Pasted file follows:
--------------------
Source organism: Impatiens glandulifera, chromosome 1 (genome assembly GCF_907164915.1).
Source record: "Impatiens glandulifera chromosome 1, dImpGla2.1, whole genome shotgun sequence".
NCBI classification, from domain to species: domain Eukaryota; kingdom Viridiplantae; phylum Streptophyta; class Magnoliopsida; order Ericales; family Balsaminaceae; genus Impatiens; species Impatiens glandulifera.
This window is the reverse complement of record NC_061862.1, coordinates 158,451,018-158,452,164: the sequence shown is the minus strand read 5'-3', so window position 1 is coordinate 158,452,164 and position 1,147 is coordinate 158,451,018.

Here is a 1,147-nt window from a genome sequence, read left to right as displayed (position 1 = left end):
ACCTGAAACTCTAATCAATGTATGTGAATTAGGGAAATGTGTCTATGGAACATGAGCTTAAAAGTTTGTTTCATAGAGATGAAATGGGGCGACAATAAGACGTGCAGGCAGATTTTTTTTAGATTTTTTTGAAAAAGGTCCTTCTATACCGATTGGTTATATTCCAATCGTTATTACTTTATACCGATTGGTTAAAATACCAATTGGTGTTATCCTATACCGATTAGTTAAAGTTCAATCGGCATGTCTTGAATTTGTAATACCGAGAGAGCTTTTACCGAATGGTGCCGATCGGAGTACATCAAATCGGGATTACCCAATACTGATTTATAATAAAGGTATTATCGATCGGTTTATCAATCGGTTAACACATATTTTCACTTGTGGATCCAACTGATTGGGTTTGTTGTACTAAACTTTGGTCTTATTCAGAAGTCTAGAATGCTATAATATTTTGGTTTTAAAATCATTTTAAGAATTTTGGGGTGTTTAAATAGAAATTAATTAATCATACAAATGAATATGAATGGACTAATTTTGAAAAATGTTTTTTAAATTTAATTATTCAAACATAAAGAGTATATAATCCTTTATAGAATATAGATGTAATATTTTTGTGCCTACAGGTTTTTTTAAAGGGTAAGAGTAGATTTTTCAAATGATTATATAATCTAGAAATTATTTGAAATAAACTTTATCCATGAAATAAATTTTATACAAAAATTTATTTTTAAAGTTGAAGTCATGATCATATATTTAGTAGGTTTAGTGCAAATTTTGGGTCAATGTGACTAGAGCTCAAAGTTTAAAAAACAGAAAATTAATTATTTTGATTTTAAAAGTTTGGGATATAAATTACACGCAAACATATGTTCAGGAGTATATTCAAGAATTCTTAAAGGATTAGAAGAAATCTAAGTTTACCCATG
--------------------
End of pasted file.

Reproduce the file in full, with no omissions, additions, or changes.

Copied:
Source organism: Impatiens glandulifera, chromosome 1 (genome assembly GCF_907164915.1).
Source record: "Impatiens glandulifera chromosome 1, dImpGla2.1, whole genome shotgun sequence".
NCBI classification, from domain to species: domain Eukaryota; kingdom Viridiplantae; phylum Streptophyta; class Magnoliopsida; order Ericales; family Balsaminaceae; genus Impatiens; species Impatiens glandulifera.
This window is the reverse complement of record NC_061862.1, coordinates 158,451,018-158,452,164: the sequence shown is the minus strand read 5'-3', so window position 1 is coordinate 158,452,164 and position 1,147 is coordinate 158,451,018.

Here is a 1,147-nt window from a genome sequence, read left to right as displayed (position 1 = left end):
ACCTGAAACTCTAATCAATGTATGTGAATTAGGGAAATGTGTCTATGGAACATGAGCTTAAAAGTTTGTTTCATAGAGATGAAATGGGGCGACAATAAGACGTGCAGGCAGATTTTTTTTAGATTTTTTTGAAAAAGGTCCTTCTATACCGATTGGTTATATTCCAATCGTTATTACTTTATACCGATTGGTTAAAATACCAATTGGTGTTATCCTATACCGATTAGTTAAAGTTCAATCGGCATGTCTTGAATTTGTAATACCGAGAGAGCTTTTACCGAATGGTGCCGATCGGAGTACATCAAATCGGGATTACCCAATACTGATTTATAATAAAGGTATTATCGATCGGTTTATCAATCGGTTAACACATATTTTCACTTGTGGATCCAACTGATTGGGTTTGTTGTACTAAACTTTGGTCTTATTCAGAAGTCTAGAATGCTATAATATTTTGGTTTTAAAATCATTTTAAGAATTTTGGGGTGTTTAAATAGAAATTAATTAATCATACAAATGAATATGAATGGACTAATTTTGAAAAATGTTTTTTAAATTTAATTATTCAAACATAAAGAGTATATAATCCTTTATAGAATATAGATGTAATATTTTTGTGCCTACAGGTTTTTTTAAAGGGTAAGAGTAGATTTTTCAAATGATTATATAATCTAGAAATTATTTGAAATAAACTTTATCCATGAAATAAATTTTATACAAAAATTTATTTTTAAAGTTGAAGTCATGATCATATATTTAGTAGGTTTAGTGCAAATTTTGGGTCAATGTGACTAGAGCTCAAAGTTTAAAAAACAGAAAATTAATTATTTTGATTTTAAAAGTTTGGGATATAAATTACACGCAAACATATGTTCAGGAGTATATTCAAGAATTCTTAAAGGATTAGAAGAAATCTAAGTTTACCCATG